WORKSHOP MEETING OF THE CITY OF DEERFIELD BEACH

CITY COMMISSION

 Monday, October 23rd ,  1:30 P.M.

 

The meeting was called to order at 1:30 P.M. by Mayor Capellini on the above date in the City Commission Room, City Hall.

 

Roll Call showed:

           

 Present:                                Commissioner Gwyndolen Clarke-Reed

                                    Commissioner Peggy Noland                                

Mayor Albert Capellini, P.E.

           

 

 Also Present:                        City Attorney Charles Seaman

                                    City Manager Larry Deetjen

City Clerk Felicia Bravo

 

CITRUS CANKER WORKSHOP

 

Mayor Capellini stated that the city is not in favor of the state’s method of eradicating citrus trees from the City of Deerfield Beach. Personal property has been abused, they are using subcontractors that have not been properly trained, and is concerned the work was awarded to the lowest bidder. The commission believes that there should be a more controlled method of removing the trees, there has been no plan submitted to the city as to how the trees are to be removed. The commission is not convinced that the situation is as bad as the state is proclaiming.

 

City Commissioner of the City of Fort Lauderdale has a letter from the mayor addressed to Crawford dealing with numerous complaints. She is appalled by the method in which people gain access to property, even though there may be a locked gate or a dog in your backyard. They can call animal control and have the dog removed from the property. Inspectors will not tell the address of where the infected tree is located even if the tree he is currently inspecting is not an infected tree but allegedly is affected. Fort Lauderdale’s stand is that they are displeased with how the program is being handled and they are looking forward to seeing what the outcome of this meeting will be and also the outcome of Miami’s lawsuit.

 

City Manager, Larry Deetjen, feels that the commissioner should have a contractor meeting to discuss how the program should and will work. He feels the program should be re-thought. The canker is not life threatening to humans or animals nor is it necessarily life threatening to the tree.

 

Sue Olson representing Broward County Commissioner Jacobs, states their office feels that if the eradication program were handled correctly and there was enough scientific evidence given to the citizens, they would have the support they seek in order to protect the citrus industry.  However, there is no confidence the program is necessary and is being handled right. The compensation offered, $100.00, is not equal to the loss of a tree.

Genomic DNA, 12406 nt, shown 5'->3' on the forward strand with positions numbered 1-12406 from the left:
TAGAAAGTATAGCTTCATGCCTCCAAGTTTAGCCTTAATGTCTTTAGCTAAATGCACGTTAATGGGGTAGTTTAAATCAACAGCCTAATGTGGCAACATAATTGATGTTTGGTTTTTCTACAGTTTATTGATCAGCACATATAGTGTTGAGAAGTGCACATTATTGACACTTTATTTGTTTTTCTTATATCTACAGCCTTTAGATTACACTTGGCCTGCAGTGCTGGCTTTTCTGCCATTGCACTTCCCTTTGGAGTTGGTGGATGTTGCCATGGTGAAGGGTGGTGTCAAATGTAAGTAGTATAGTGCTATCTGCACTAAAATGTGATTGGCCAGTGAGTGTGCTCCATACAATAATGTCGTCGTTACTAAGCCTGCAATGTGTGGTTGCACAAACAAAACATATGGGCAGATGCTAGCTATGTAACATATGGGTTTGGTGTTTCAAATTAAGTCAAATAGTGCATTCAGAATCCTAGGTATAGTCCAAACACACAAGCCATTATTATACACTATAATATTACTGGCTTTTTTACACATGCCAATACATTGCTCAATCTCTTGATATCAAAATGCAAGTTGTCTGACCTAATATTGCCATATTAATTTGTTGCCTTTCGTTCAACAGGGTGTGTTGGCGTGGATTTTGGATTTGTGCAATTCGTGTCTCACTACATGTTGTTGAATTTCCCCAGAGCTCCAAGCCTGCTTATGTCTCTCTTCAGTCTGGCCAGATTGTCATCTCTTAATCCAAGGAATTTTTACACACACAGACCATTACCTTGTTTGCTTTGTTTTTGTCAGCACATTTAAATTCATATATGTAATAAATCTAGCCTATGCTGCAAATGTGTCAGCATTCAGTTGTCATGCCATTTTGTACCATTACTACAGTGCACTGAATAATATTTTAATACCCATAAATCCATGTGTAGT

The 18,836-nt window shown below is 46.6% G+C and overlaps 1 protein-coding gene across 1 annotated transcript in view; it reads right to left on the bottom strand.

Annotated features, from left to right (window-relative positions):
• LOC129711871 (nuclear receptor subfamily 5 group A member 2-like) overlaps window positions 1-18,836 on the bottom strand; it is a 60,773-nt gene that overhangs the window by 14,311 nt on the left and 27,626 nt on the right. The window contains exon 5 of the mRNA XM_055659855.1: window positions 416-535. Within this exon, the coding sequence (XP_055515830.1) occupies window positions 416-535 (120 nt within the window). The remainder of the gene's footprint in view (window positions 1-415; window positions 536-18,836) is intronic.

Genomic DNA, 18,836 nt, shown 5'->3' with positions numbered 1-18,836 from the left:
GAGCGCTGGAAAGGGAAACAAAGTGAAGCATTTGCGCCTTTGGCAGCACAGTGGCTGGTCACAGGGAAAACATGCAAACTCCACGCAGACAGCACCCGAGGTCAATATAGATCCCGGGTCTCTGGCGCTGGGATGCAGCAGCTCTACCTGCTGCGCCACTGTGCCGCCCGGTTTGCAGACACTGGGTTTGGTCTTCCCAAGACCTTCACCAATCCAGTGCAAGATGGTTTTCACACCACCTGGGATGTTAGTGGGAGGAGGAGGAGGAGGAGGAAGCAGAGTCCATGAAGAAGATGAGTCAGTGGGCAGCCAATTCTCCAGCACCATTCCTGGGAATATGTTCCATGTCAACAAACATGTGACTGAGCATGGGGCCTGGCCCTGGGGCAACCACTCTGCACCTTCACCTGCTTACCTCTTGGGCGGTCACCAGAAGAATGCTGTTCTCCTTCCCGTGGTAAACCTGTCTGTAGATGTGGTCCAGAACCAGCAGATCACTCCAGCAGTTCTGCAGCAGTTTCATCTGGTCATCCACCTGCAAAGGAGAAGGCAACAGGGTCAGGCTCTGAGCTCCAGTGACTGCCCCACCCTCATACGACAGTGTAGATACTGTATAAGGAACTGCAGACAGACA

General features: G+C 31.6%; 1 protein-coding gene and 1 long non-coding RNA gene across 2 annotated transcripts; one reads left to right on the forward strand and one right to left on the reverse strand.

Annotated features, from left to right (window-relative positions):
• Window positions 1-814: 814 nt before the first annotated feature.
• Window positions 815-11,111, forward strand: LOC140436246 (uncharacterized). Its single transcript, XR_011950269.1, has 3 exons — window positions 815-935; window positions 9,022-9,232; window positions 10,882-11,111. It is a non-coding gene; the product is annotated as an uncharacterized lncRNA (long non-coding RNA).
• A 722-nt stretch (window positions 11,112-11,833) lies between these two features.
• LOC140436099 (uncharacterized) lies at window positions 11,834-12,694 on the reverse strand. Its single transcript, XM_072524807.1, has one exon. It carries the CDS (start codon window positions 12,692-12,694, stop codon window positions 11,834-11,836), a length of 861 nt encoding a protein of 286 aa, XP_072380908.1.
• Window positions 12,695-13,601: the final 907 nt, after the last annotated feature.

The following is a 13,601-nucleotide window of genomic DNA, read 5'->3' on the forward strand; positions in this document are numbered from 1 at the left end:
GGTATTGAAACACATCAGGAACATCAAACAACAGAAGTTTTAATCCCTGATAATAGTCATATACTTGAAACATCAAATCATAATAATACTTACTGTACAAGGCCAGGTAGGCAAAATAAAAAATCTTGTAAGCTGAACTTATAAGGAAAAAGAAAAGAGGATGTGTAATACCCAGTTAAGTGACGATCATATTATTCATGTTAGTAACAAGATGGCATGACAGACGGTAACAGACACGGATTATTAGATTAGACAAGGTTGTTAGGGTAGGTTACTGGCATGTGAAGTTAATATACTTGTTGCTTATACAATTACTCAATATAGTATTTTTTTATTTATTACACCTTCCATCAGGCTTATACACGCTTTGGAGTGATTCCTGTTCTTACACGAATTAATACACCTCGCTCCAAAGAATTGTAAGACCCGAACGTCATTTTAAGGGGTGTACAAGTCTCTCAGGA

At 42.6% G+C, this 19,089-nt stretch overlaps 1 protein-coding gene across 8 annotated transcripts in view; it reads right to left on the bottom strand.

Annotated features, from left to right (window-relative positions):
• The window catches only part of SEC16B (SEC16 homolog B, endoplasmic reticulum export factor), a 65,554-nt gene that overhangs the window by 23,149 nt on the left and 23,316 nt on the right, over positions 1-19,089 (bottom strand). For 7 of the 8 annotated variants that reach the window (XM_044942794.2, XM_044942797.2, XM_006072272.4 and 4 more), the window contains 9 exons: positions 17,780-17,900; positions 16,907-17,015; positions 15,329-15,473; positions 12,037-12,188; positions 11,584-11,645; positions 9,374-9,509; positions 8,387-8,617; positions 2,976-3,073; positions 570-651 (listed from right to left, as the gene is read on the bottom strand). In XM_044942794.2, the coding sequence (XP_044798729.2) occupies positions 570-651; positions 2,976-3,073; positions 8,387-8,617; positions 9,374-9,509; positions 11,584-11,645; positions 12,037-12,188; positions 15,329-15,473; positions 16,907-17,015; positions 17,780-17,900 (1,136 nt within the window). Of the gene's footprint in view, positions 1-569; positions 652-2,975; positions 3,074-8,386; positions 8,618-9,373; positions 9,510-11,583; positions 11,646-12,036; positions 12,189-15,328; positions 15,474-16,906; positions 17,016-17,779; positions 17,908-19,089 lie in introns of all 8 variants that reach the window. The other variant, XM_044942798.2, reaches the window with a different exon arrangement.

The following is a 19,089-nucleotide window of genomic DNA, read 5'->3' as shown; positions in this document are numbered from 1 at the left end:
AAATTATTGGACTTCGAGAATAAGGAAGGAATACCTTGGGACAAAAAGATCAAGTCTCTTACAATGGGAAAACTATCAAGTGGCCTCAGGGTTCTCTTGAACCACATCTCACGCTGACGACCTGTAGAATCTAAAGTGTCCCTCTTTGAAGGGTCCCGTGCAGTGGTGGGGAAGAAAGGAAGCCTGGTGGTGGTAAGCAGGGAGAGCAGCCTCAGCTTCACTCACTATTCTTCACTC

Deputy Craig Meyer, Deputy Commissioner of the Department of Agriculture introduced himself. The department has been dealing with citrus canker in various forms over the last one hundred years. The first major outbreak that occurred in Florida was in 1913. It was detected in north Florida, Georgia, Alabama, South Carolina, Mississippi and Louisiana in the early 1890’s and wiped out the citrus industry. In 1933 during the height of the depression, the state stopped looking for citrus canker. The citrus industry still hired inspectors until 1941 when most of the inspectors were drafted for the war. In 1984 there was a new strain of citrus canker detected. By 1988 Asian Canker was detected and at that point the program was re-initiated and the canker was thought to be eradicated by 1992. It turns out that it was not. Due to financial reasons and cutbacks, the citrus canker inspections went by the wayside. By 1995 the Citrus Fruit Fly program was in affect. In an area south of Miami Airport, an inspector, who had been an inspector during the Citrus Canker program, noticed lesions on a tree and bagged the leaves and sent them to the laboratory. The leaves were diagnosed as having citrus canker. This canker had an entirely different DNA from the citrus canker that was detected in the 1980’s. There are two kinds of citrus canker, Dade County strain, which is in our area, and the Palmetto strain. During prior outbreaks through 1998 and 1999, the program was guided by  two doctors from the University of Florida. Their study claimed  if you eradicated an infected tree, and removed the trees within 125 feet from that tree, you would have an opportunity to eradicate citrus canker. Due to weather, the canker grows faster in the southeast area of Florida than it does in the middle of the state. After all of the data was compiled it was determined that 95% of the bacteria from an infected citrus canker tree falls to the ground within 1900 feet of the infected tree. 99% falls to the ground within 2700 feet. There are several documented movements of over 4000 feet from an infected tree. The studied period of time included all normal southeast Florida weather events. The canker is very mobile and is moved by a combination of wind and rain.  In June of 2000 the US Department of Agriculture and the Florida Department of Agriculture convened a scientific symposium to review the states find of citrus canker, not only for eradication, but also for detection for prevention. This was an “around the world” three day symposium in Ft. Pierce. A presentation by a Brazilian scientist revealed that something occurred in the world between 1995 and 1997. The Asian citrus leaf minor, which had only been observed in southeast Asia, appeared in every citrus growing region in the world. This makes citrus more vulnerable to canker according to the study done in Brazil. When the leaf minor gets into the wounded leaf of a citrus tree, it takes 10-14 days for a scab to heal. Also, there is something in the excrement of the leaf minor that causes the wound to be receptive from 1/100th up to 1/1000th of the normal level of bacteria. The double whammy is that it is exposed to infection longer and it takes less bacteria to cause the infection. The fact of this movement explains why the canker has not been eradicated.